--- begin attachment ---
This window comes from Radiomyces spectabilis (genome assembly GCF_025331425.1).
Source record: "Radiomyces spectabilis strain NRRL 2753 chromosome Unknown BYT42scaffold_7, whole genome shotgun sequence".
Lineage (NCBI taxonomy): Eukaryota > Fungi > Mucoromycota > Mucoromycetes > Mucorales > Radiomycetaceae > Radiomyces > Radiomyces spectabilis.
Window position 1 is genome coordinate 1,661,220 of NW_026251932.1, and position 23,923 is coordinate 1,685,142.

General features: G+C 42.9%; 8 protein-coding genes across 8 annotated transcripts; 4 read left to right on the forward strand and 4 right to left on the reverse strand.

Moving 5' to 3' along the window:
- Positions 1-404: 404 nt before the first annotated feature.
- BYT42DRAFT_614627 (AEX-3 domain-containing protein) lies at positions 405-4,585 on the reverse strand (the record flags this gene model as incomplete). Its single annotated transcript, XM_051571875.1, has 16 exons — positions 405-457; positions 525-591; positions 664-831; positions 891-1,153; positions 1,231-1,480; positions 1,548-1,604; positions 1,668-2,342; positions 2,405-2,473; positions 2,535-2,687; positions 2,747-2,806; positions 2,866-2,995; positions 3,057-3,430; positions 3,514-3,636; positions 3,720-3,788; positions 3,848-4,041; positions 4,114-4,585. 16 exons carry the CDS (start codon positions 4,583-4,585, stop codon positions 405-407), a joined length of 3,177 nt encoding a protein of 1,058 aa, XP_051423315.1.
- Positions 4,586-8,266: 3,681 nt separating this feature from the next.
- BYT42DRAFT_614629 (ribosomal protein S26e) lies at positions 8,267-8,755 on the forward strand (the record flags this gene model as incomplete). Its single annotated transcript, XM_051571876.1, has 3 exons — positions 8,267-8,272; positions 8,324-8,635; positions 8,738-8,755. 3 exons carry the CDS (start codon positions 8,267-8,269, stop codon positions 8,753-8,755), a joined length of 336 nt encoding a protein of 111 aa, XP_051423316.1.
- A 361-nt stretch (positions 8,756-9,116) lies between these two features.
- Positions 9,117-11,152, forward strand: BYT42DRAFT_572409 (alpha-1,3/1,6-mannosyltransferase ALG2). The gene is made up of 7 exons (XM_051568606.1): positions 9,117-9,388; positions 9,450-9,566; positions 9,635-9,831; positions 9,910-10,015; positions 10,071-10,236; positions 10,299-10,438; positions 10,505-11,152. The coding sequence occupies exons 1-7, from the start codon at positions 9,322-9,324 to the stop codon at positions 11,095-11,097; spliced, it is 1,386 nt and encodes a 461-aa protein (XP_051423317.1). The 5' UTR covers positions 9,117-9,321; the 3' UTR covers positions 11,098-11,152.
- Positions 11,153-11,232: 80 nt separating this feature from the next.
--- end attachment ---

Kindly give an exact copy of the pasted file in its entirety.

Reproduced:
This window comes from Radiomyces spectabilis (genome assembly GCF_025331425.1).
Source record: "Radiomyces spectabilis strain NRRL 2753 chromosome Unknown BYT42scaffold_7, whole genome shotgun sequence".
Lineage (NCBI taxonomy): Eukaryota > Fungi > Mucoromycota > Mucoromycetes > Mucorales > Radiomycetaceae > Radiomyces > Radiomyces spectabilis.
Window position 1 is genome coordinate 1,661,220 of NW_026251932.1, and position 23,923 is coordinate 1,685,142.

General features: G+C 42.9%; 8 protein-coding genes across 8 annotated transcripts; 4 read left to right on the forward strand and 4 right to left on the reverse strand.

Moving 5' to 3' along the window:
- Positions 1-404: 404 nt before the first annotated feature.
- BYT42DRAFT_614627 (AEX-3 domain-containing protein) lies at positions 405-4,585 on the reverse strand (the record flags this gene model as incomplete). Its single annotated transcript, XM_051571875.1, has 16 exons — positions 405-457; positions 525-591; positions 664-831; positions 891-1,153; positions 1,231-1,480; positions 1,548-1,604; positions 1,668-2,342; positions 2,405-2,473; positions 2,535-2,687; positions 2,747-2,806; positions 2,866-2,995; positions 3,057-3,430; positions 3,514-3,636; positions 3,720-3,788; positions 3,848-4,041; positions 4,114-4,585. 16 exons carry the CDS (start codon positions 4,583-4,585, stop codon positions 405-407), a joined length of 3,177 nt encoding a protein of 1,058 aa, XP_051423315.1.
- Positions 4,586-8,266: 3,681 nt separating this feature from the next.
- BYT42DRAFT_614629 (ribosomal protein S26e) lies at positions 8,267-8,755 on the forward strand (the record flags this gene model as incomplete). Its single annotated transcript, XM_051571876.1, has 3 exons — positions 8,267-8,272; positions 8,324-8,635; positions 8,738-8,755. 3 exons carry the CDS (start codon positions 8,267-8,269, stop codon positions 8,753-8,755), a joined length of 336 nt encoding a protein of 111 aa, XP_051423316.1.
- A 361-nt stretch (positions 8,756-9,116) lies between these two features.
- Positions 9,117-11,152, forward strand: BYT42DRAFT_572409 (alpha-1,3/1,6-mannosyltransferase ALG2). The gene is made up of 7 exons (XM_051568606.1): positions 9,117-9,388; positions 9,450-9,566; positions 9,635-9,831; positions 9,910-10,015; positions 10,071-10,236; positions 10,299-10,438; positions 10,505-11,152. The coding sequence occupies exons 1-7, from the start codon at positions 9,322-9,324 to the stop codon at positions 11,095-11,097; spliced, it is 1,386 nt and encodes a 461-aa protein (XP_051423317.1). The 5' UTR covers positions 9,117-9,321; the 3' UTR covers positions 11,098-11,152.
- Positions 11,153-11,232: 80 nt separating this feature from the next.